Figure of the week: Governance and economic growth in Africa

Traffic passes along a street with buildings under construction in Ethiopia's capital Addis Ababa, September 16, 2013. When global drinks giant Diageo bought a brewery in Ethiopia, it paid a premium for a stake in a barely tapped African market that in the 1980s had spectacularly failed to feed its own population. Ethiopia is now sub-Saharan Africa's fifth biggest economy, leap-frogging next door Kenya and wooing investors from Sweden, Britain and China, as other emerging markets lose some of their shine. Picture taken September 16, 2013. To match Insight ETHIOPIA-ECONOMY/  REUTERS/Tiksa Negeri (ETHIOPIA - Tags: POLITICS SOCIETY BUSINESS CONSTRUCTION) - GM1E99I040U01

Last week, PricewaterhouseCoopers (PwC) released its Global Economy Watch, a bimonthly report that examines the trends and issues affecting the global economy. This edition of the report features an analysis of the variation in economic growth across Africa and the relationship between growth and governance among 53 African countries.

The report finds that economic growth has varied widely in recent years, with countries such as Ethiopia and Côte d’Ivoire experiencing over 5 percent average annual per capita growth since 2013 and others such as Equatorial Guinea and Central African Republic experiencing declines of over 5 percent in the same period. PwC finds that this variation is due to both conventional drivers of growth, including net foreign direct investment inflows and commodity prices, and governance performance, including political stability and perceived levels of corruption.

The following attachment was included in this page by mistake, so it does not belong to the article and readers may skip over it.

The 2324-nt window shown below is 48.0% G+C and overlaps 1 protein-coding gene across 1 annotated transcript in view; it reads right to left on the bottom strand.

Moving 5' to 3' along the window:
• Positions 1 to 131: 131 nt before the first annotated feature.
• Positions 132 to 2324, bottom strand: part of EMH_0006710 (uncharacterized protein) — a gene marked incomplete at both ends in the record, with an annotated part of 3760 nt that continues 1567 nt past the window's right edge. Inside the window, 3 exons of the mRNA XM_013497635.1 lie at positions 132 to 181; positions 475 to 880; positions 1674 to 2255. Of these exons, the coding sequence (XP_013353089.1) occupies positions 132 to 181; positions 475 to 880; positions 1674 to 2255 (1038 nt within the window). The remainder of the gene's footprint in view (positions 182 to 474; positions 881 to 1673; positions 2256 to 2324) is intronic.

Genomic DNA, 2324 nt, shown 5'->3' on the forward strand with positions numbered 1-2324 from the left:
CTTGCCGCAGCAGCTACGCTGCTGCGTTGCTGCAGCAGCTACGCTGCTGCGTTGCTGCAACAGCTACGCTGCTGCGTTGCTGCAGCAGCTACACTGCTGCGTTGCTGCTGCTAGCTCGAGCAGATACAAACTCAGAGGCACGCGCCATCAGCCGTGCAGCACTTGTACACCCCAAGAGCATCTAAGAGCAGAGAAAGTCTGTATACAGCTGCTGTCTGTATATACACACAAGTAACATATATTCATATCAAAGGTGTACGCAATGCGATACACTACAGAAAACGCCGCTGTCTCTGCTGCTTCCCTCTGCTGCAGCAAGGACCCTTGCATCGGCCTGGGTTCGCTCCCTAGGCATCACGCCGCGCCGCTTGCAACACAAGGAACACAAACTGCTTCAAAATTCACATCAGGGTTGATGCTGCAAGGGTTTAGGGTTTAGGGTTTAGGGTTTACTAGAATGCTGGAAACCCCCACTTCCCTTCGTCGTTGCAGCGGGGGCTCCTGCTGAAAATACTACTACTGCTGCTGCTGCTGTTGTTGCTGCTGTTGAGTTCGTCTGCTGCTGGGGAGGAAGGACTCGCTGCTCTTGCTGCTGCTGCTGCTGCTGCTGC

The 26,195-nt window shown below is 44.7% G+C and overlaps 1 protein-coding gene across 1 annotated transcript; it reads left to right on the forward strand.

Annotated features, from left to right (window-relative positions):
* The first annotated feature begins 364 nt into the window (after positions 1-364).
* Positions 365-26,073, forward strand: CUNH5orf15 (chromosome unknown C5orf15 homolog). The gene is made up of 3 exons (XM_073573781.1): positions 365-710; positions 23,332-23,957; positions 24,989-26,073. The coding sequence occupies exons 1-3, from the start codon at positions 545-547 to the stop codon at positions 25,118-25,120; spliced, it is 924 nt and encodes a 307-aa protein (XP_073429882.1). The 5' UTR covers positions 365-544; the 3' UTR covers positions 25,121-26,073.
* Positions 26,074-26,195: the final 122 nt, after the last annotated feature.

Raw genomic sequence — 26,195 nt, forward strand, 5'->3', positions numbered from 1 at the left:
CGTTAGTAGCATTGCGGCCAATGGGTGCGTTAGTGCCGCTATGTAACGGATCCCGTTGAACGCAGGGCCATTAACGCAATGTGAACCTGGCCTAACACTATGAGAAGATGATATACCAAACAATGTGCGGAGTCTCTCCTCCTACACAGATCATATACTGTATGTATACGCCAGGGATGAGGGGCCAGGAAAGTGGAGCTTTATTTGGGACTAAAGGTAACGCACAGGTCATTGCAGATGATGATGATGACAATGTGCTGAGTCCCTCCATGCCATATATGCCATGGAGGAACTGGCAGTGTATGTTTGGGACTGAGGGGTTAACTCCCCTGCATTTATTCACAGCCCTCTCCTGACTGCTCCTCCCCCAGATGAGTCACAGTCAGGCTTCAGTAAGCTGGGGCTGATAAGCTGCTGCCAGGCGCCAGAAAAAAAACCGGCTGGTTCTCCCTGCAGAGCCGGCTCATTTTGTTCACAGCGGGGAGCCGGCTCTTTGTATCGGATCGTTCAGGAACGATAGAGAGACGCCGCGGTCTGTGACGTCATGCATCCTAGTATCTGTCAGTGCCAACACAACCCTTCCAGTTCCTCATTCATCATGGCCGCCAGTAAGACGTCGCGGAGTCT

Figure 1 from the report shows that there is a positive relationship between governance improvement and change in per capita GDP. Three of the fastest-growing economies—Côte d’Ivoire, Rwanda, and Guinea—also saw large improvements in governance, while four of the five countries with the fastest-declining per capita GDP—Equatorial Guinea, the Central African Republic, Libya, and Burundi—also witnessed a decline in governance performance over the past five years.

Figure 1: Annual change in real GDP per capita (2013-17) and change in CGI percentile rank growth (2013-17)

Figure 1: Annual change in real GDP per capita (2013-17) and change in CGI percentile rank growth (2013-17)

These findings suggest that improved governance could correspond to higher levels of economic development. In fact, PwC calculates that, if each African country made an improvement in governance equivalent to that of Côte d’Ivoire, which climbed 23 positions on the Ibrahim Index of African Governance between 2008 and 2017 due to post-civil war reforms, GDP across the continent could increase by $23 billion. The countries with the largest potential gains are those with relatively high GDPs but weak governance, such as Libya and Equatorial Guinea. For these countries in particular, improving public governance, including aspects such as regulatory quality, rule of law, and government effectiveness, could be a key component to generate faster economic growth.